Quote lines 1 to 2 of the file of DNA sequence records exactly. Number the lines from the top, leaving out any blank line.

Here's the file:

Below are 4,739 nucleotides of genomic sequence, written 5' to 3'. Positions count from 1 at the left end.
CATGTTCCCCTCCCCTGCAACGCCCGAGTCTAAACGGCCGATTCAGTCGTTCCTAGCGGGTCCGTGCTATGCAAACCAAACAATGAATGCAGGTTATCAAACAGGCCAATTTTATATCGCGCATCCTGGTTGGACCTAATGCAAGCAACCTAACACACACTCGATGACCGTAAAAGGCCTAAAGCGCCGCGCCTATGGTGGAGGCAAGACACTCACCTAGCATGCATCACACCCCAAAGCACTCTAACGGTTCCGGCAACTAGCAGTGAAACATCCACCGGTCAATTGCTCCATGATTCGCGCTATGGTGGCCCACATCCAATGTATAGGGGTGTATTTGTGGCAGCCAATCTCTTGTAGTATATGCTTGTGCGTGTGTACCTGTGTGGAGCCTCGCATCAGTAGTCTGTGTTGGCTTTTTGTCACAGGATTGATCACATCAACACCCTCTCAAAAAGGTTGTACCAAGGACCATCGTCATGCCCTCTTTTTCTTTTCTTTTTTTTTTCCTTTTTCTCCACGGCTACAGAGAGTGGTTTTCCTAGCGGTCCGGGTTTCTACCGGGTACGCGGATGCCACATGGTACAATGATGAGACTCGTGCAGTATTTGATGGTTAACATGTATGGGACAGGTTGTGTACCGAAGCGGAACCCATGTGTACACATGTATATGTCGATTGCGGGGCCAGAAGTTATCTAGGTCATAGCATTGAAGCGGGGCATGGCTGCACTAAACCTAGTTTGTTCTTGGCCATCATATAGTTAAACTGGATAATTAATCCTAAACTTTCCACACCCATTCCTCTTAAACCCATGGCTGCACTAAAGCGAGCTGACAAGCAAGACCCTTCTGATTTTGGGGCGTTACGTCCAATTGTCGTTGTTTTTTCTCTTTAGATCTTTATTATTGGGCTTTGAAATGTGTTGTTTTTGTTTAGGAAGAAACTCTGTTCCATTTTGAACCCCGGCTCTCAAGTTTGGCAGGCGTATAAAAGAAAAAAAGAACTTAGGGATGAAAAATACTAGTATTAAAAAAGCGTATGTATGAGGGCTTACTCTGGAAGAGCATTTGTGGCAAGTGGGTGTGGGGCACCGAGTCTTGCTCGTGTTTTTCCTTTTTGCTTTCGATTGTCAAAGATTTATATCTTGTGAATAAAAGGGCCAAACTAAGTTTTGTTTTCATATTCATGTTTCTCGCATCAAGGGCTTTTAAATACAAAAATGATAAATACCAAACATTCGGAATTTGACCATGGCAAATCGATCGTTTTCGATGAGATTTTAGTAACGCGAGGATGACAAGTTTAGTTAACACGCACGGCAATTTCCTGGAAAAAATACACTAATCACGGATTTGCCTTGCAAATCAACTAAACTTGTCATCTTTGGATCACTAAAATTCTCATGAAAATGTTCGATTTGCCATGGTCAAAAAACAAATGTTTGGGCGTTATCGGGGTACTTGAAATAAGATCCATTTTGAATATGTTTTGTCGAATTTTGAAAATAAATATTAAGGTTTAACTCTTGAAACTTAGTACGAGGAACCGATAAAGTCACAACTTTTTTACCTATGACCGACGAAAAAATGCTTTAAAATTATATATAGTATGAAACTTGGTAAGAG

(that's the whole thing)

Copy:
Below are 4,739 nucleotides of genomic sequence, written 5' to 3'. Positions count from 1 at the left end.
CATGTTCCCCTCCCCTGCAACGCCCGAGTCTAAACGGCCGATTCAGTCGTTCCTAGCGGGTCCGTGCTATGCAAACCAAACAATGAATGCAGGTTATCAAACAGGCCAATTTTATATCGCGCATCCTGGTTGGACCTAATGCAAGCAACCTAACACACACTCGATGACCGTAAAAGGCCTAAAGCGCCGCGCCTATGGTGGAGGCAAGACACTCACCTAGCATGCATCACACCCCAAAGCACTCTAACGGTTCCGGCAACTAGCAGTGAAACATCCACCGGTCAATTGCTCCATGATTCGCGCTATGGTGGCCCACATCCAATGTATAGGGGTGTATTTGTGGCAGCCAATCTCTTGTAGTATATGCTTGTGCGTGTGTACCTGTGTGGAGCCTCGCATCAGTAGTCTGTGTTGGCTTTTTGTCACAGGATTGATCACATCAACACCCTCTCAAAAAGGTTGTACCAAGGACCATCGTCATGCCCTCTTTTTCTTTTCTTTTTTTTTTCCTTTTTCTCCACGGCTACAGAGAGTGGTTTTCCTAGCGGTCCGGGTTTCTACCGGGTACGCGGATGCCACATGGTACAATGATGAGACTCGTGCAGTATTTGATGGTTAACATGTATGGGACAGGTTGTGTACCGAAGCGGAACCCATGTGTACACATGTATATGTCGATTGCGGGGCCAGAAGTTATCTAGGTCATAGCATTGAAGCGGGGCATGGCTGCACTAAACCTAGTTTGTTCTTGGCCATCATATAGTTAAACTGGATAATTAATCCTAAACTTTCCACACCCATTCCTCTTAAACCCATGGCTGCACTAAAGCGAGCTGACAAGCAAGACCCTTCTGATTTTGGGGCGTTACGTCCAATTGTCGTTGTTTTTTCTCTTTAGATCTTTATTATTGGGCTTTGAAATGTGTTGTTTTTGTTTAGGAAGAAACTCTGTTCCATTTTGAACCCCGGCTCTCAAGTTTGGCAGGCGTATAAAAGAAAAAAAGAACTTAGGGATGAAAAATACTAGTATTAAAAAAGCGTATGTATGAGGGCTTACTCTGGAAGAGCATTTGTGGCAAGTGGGTGTGGGGCACCGAGTCTTGCTCGTGTTTTTCCTTTTTGCTTTCGATTGTCAAAGATTTATATCTTGTGAATAAAAGGGCCAAACTAAGTTTTGTTTTCATATTCATGTTTCTCGCATCAAGGGCTTTTAAATACAAAAATGATAAATACCAAACATTCGGAATTTGACCATGGCAAATCGATCGTTTTCGATGAGATTTTAGTAACGCGAGGATGACAAGTTTAGTTAACACGCACGGCAATTTCCTGGAAAAAATACACTAATCACGGATTTGCCTTGCAAATCAACTAAACTTGTCATCTTTGGATCACTAAAATTCTCATGAAAATGTTCGATTTGCCATGGTCAAAAAACAAATGTTTGGGCGTTATCGGGGTACTTGAAATAAGATCCATTTTGAATATGTTTTGTCGAATTTTGAAAATAAATATTAAGGTTTAACTCTTGAAACTTAGTACGAGGAACCGATAAAGTCACAACTTTTTTACCTATGACCGACGAAAAAATGCTTTAAAATTATATATAGTATGAAACTTGGTAAGAG